A new audit finds a South Carolina state agency has only spent a fraction of the $2.4 million in federal funds it received under the health care reform law.
The Department of Insurance (DOI) applied for three different grants under the Affordable Care Act as it works to set up state health insurance exchanges required under the law. However, officials now say they don’t think all of that money was needed.
The exchanges are online marketplaces each state is responsible for setting up, where the uninsured can compare insurance plans from different companies and buy the plan that best fits their needs. It was the cornerstone of President Obama’s reform bill passed in 2009.
A review released Tuesday by the Legislative Audit Council says less than 12 percent of the grants have been used as their deadlines approach. Five Democratic legislators requested the audit in the spring, saying they were concerned South Carolina was not making a serious effort to create the exchanges.
“They haven’t spent very much money on any of these grants,” Marcia Lindsey, who ran the audit, told South Carolina Radio Network.
The report only examined DOI and did not look at other agencies such as the Department of Health and Human Services, which has received $16.4 million in grants so far.
DOI requested three grants: $411,000 for a “consumer assistance program”, $1 million to establish a health insurance exchange, and $1 million to go towards reviewing insurance premiums.
However, only $280,500 has been spent since July 2010 (although an additional $555,000 has been promised through contracts). In fact, the consumer assistance grant expired on October 14 with only $19,000 (4 percent of the total grant) set aside to enhance a consumer complaint database.
DOI spokesman Ann Roberson said the agency realized after winning the grant that it did not actually need the money. “As far as our outreach and talking to consumers, we already do that,” Roberson said, “That’s part of our ongoing daily activities.”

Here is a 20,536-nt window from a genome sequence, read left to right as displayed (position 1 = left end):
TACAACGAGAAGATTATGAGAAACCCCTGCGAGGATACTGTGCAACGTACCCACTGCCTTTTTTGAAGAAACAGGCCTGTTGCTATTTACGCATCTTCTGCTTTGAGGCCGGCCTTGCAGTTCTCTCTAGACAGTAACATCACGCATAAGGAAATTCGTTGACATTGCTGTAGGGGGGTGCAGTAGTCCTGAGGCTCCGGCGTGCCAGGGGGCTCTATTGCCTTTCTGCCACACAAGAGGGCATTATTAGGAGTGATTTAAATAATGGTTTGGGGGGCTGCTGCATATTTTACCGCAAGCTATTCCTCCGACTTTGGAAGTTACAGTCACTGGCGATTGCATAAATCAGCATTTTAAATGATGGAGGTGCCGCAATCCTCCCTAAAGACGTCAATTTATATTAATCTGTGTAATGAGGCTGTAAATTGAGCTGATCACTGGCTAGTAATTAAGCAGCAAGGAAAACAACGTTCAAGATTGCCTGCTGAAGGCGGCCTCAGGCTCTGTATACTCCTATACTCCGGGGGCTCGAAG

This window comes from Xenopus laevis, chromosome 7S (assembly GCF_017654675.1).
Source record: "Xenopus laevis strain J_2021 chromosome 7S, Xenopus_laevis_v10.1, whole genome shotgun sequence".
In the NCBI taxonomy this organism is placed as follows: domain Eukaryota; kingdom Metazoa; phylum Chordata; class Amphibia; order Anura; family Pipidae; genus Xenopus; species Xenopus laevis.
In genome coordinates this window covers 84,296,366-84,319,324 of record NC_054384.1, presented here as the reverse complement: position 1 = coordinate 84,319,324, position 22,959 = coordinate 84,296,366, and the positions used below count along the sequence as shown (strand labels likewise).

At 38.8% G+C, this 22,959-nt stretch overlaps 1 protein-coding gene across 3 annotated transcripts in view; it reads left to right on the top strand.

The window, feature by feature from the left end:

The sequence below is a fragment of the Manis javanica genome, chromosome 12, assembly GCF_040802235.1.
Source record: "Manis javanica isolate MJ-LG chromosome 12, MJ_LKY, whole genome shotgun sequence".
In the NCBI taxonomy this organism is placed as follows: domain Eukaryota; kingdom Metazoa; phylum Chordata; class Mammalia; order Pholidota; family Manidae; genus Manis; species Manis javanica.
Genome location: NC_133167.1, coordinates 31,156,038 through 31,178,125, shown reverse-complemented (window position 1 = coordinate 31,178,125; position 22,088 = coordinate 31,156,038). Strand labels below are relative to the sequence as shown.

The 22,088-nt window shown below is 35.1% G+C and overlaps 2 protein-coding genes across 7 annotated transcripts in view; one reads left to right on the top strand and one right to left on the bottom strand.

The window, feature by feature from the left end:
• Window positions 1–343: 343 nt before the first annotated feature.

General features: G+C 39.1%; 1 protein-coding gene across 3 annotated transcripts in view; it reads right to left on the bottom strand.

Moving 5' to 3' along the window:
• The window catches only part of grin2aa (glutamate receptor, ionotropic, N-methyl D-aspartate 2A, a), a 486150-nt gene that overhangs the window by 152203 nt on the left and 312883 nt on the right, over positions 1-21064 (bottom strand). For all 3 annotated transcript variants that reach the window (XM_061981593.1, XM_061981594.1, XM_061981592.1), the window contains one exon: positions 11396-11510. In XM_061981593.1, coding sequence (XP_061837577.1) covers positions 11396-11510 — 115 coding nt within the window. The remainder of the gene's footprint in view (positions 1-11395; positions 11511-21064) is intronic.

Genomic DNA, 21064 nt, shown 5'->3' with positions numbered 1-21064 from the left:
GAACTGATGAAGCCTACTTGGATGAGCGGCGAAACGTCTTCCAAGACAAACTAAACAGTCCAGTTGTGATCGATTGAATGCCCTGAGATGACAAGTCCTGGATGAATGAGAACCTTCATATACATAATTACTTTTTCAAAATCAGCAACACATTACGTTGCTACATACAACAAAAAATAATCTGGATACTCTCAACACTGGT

She said many of the specific requirements for the grant did not come down until South Carolina had already applied for and been awarded the money. The report says no plans have been made for the remaining $422,500 in funds, although the agency is trying to partner with nonprofit groups such as the AARP and AccessHealth SC.
Another $1 million grant is supposed to help the state set up a new health insurance exchange. The agency hired a project director to oversee the grant, with a salary of $102,000. DOI also contracted with the University of South Carolina for a $180,000 study to determine what’s needed for an exchange. The agency is waiting for that final report to come in. USC government professor Robert Oldendick says the report will be finished in November.
The Department of Insurance had to ask for an extension of the grant this month; otherwise it would have expired before the final report was complete.
The final $1 million grant was meant to review health insurers’ rate increases to ensure they were reasonable. In June, the agency hired an actuarial firm for $375,000 to do the reviews. The firm has not finished its work and the grant was extended through next March after it would have otherwise expired on October 1. Roberson said the reviews were expected to come under budget. DOI also hired a program director for the grant with a $100,000 salary.
The lack of action comes as South Carolina is one of 26 states challenging the Affordable Care Act in court. The Supreme Court is expected to hear arguments on the constitutionality of the law next year. That lawsuit focuses more on the law’s requirement that all Americans hold health insurance, although state exchanges could also be thrown out if the court rules the entire law unconstitutional.